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The Train to Busan Director Just Made the Grisliest Alien Invasion Show on Netflix

A deeply human story in an increasingly alien world.

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If sci-fi media is anything to go off of, alien invasions can take any form, from the obvious to the silent, and everywhere in between. But once the alien species have found a way to live among us, how are you supposed to tell who is who? There are plenty of examples of stories that use this paranoia to stoke tensions and tell allegorical stories about loyalties, but nowadays that can often come off as derivative.

But Netflix just released a new Korean manga adaptation that tells a new kind of alien invasion story: one that isn’t just an invasion of Earth, but an invasion of someone’s entire personhood.

Directed and co-written by Train to Busan director Yeon Sang-ho, Parasyte: The Grey isn’t so much an adaptation of the Japanese manga series Parasyte as much as it is a spinoff. The series tells the story of another character living in the same invasion of parasitic creatures that live on and kill humans — while turning them into terrifying eldritch monsters. In Parasyte: The Grey, Jeong Su-in (Jeon So-nee) is a young woman trying to rebuild her life after a traumatic past. She goes to an EDM concert, and two very bad things happen to her: she gets stabbed, and then an alien larva infects her.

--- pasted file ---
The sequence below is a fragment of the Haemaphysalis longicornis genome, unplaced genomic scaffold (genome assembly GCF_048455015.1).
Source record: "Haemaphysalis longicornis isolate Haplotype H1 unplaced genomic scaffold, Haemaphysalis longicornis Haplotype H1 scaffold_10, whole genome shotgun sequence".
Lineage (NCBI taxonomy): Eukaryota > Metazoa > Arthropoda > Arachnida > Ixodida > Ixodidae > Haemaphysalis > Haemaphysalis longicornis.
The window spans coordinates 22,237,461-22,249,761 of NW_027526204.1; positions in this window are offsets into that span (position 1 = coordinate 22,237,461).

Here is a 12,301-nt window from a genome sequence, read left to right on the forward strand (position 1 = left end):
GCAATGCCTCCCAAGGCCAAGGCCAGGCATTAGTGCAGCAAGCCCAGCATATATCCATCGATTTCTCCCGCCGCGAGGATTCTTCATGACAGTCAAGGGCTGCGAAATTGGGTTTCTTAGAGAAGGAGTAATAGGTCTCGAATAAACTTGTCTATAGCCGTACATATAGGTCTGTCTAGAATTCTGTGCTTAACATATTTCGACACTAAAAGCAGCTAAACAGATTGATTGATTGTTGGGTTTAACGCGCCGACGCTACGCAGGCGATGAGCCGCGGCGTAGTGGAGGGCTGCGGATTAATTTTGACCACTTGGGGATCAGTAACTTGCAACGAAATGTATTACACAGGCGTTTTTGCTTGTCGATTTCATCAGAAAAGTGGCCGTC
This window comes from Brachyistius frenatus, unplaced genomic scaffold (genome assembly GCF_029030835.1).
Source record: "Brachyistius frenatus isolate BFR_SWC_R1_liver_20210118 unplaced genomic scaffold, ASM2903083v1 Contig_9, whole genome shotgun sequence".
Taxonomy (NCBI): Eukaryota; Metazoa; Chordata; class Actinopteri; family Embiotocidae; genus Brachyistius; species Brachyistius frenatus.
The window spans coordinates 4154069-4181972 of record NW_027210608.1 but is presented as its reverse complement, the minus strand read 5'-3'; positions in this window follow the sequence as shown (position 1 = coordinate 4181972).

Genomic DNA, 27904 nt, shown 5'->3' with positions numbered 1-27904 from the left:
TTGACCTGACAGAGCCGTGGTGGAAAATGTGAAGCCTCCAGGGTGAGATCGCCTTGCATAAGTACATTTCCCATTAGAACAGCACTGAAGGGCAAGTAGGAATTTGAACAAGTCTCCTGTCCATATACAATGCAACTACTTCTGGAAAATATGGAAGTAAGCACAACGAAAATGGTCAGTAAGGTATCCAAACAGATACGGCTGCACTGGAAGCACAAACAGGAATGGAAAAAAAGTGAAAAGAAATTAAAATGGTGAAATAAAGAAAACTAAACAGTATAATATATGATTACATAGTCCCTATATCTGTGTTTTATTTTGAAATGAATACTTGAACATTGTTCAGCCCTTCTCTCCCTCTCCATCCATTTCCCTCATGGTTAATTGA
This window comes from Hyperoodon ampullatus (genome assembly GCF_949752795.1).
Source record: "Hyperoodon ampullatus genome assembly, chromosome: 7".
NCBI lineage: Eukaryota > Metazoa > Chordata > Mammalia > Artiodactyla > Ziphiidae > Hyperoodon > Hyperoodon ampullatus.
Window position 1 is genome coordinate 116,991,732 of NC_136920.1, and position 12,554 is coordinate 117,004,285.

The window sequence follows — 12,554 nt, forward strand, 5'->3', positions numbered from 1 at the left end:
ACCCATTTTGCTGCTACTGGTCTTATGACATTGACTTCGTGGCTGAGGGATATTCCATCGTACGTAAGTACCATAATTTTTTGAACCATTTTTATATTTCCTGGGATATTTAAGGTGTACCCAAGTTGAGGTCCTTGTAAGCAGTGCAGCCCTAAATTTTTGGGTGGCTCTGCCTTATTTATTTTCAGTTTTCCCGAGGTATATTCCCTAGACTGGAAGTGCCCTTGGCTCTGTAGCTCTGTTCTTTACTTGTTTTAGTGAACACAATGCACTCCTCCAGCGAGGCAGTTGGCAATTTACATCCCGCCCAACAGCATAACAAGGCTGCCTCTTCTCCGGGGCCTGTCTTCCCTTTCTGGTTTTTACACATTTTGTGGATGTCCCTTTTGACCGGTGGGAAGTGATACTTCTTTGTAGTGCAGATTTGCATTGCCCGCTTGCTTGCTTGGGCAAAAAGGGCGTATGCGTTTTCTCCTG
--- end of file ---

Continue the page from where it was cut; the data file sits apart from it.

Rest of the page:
Thankfully, the two kind of cancel each other out. Because the “host” is damaged, the parasite focuses on healing her and keeping her alive, but because of that, it’s not able to fully take over her body. Su-in quickly learns that while the other infected are mindless soulless pod people, she’s able to keep her personality while the parasite (lovingly dubbed Heidi, like a female Hyde) takes over while she sleeps.

The manga series is known for its grotesque body horror, and the series delivers this in spades. This parasitic alien is able to control the skull and cranial muscles to morph into tentacles, sharp blades, and even wings. Su-in, when possessed by Heidi, can only use the right side of her face, but the juxtaposition of the human and alien is almost creepier than the other infected characters who can go full Demogorgon.

The parasite invasion makes itself known through manipulating the heads of its host into strange tentacles.


But no alien invasion is complete without someone trying to stop it, and in this case that comes in the form of Choi Jun-kyung ( Lee Jung-hyun), a police detective with a history in psychological profiling. With the help of her “hunting dog,” her husband who now acts as a captive infected, she and her Grey Team will stop at nothing to stop the invasion, including killing Su-in.

Parasyte: The Grey is a different kind of alien invasion story. Instead of focusing on suspicion, the focus is on the strangely symbiotic relationship between the partial parasite and host. Su-in and Heidi are on opposite sides of an Earth-wide conflict, but without one, the other would surely die. Heidi says she is dedicated to keeping Su-in safe, and Su-in, caught up in a world of intrigue she would have never known about previously, needs that protection.

Half Jekyll and Hyde and half alien invasion, Parasyte: the Grey is all about existing in the murky spectrum where nothing is black and white. In fact, you could say it’s grey.

Parasyte: The Grey is now streaming on Netflix.

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